GM engines in Ford, Chrysler, and other bodies are a dime a dozen in drag racing, but the other way around? Not so common.
Illinois native Steve Spiess, a veteran of the Pro Stock drag racing ranks and the 2005 IHRA series champion, ruffled some feathers last year when he rolled out his Chevrolet Nova featuring, of all things, a Ford Hemi-based powerplant nestled between the very not-Ford steel fenders.
Speiss, who most recently competed on the NHRA Pro Stock trail part-time before calling it a career seven seasons ago, decided to take up the family business of farming as a substitute for 200 mph drag racing. For a quarter of a century, he and his son had had a 1969 Nova sitting neglected in his shop, and Steve says he always intended to do something with it, he just didn’t know what. When he got the itch to go racing again four years after his last trip down the ‘strip, Spiess knew this was the Nova’a time to shine.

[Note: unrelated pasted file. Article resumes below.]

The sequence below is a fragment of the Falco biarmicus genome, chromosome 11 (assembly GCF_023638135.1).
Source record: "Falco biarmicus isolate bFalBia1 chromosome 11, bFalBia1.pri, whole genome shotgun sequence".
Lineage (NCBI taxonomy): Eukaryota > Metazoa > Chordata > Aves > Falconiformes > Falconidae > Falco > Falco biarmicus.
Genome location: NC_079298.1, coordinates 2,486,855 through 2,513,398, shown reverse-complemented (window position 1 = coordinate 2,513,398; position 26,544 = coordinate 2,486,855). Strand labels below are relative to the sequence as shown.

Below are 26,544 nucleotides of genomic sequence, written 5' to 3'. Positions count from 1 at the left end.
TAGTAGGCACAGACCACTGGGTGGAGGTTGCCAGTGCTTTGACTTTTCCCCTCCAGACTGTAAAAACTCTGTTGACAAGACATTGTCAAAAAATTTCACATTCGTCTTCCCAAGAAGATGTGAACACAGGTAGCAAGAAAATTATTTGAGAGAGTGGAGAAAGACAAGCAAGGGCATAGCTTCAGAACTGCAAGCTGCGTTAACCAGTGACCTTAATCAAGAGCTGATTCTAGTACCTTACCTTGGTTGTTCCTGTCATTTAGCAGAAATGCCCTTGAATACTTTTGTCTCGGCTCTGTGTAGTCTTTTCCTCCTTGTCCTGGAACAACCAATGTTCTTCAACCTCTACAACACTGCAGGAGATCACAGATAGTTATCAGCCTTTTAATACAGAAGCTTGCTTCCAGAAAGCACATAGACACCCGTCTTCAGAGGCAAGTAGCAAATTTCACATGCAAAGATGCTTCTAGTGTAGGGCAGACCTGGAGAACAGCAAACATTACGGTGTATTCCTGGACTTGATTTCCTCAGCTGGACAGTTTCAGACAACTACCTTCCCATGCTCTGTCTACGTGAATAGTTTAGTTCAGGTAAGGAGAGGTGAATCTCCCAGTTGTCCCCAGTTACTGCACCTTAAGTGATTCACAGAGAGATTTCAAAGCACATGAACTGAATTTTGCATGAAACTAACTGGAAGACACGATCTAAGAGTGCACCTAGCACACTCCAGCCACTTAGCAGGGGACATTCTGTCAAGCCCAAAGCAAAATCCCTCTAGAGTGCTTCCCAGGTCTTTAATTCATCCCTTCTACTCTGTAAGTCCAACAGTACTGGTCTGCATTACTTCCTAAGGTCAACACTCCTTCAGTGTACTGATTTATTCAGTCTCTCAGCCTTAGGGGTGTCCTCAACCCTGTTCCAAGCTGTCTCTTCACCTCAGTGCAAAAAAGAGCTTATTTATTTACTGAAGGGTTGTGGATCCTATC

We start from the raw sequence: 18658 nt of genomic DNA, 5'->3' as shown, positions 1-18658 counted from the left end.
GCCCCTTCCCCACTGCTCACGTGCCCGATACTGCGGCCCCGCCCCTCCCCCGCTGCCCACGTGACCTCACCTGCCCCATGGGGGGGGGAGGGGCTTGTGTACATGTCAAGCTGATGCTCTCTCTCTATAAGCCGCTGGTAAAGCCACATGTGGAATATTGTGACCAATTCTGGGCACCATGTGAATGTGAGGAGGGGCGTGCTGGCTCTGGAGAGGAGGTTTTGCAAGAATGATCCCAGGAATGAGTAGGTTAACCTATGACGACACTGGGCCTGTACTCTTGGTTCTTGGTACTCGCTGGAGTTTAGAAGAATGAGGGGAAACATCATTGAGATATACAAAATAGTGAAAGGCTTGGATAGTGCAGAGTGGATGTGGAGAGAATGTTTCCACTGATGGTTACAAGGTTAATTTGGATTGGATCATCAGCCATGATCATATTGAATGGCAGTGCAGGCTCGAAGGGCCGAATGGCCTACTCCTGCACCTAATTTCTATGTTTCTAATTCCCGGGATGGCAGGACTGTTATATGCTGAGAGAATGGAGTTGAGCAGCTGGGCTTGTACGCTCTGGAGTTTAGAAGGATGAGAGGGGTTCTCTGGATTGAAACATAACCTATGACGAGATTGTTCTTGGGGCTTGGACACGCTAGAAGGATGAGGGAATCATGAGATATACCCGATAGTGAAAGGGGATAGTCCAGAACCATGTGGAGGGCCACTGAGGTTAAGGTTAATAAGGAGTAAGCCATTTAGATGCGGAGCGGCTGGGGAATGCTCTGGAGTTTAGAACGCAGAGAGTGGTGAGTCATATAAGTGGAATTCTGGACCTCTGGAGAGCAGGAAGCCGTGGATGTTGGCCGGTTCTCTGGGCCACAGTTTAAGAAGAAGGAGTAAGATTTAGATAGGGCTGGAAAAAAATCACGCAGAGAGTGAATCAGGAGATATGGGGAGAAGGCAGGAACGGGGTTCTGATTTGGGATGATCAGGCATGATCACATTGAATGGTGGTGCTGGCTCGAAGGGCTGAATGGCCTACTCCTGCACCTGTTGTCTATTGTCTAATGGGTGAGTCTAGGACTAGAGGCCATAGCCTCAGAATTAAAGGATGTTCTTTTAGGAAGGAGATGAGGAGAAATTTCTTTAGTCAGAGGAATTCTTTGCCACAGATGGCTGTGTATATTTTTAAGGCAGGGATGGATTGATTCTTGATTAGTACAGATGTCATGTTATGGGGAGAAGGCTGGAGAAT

Spiess partnered with his longtime Pro Stock engine builder, Jon Kaase, a specialist in big-inch Ford engines like those used in mountain motor Pro Stock racing, to outfit the car with the kind of power needed to run in the 6-second zone in full street-legal trim. Kaase assembled one of his Boss Nine engines, a replica of the famed Boss 429, which measures out to 565 cubic-inches and uses his own cylinder head design. The paired it with two Precision 88mm turbochargers to produce what Spiess said, at full song, should be around 3,000 horsepower.
With his chassis man as co-pilot, Speiss entered Drag Week last fall, making a best run of 7.20-seconds at a slowing 176.88 mph at Cecil County Dragway before bowing out of competition with mechanical issues.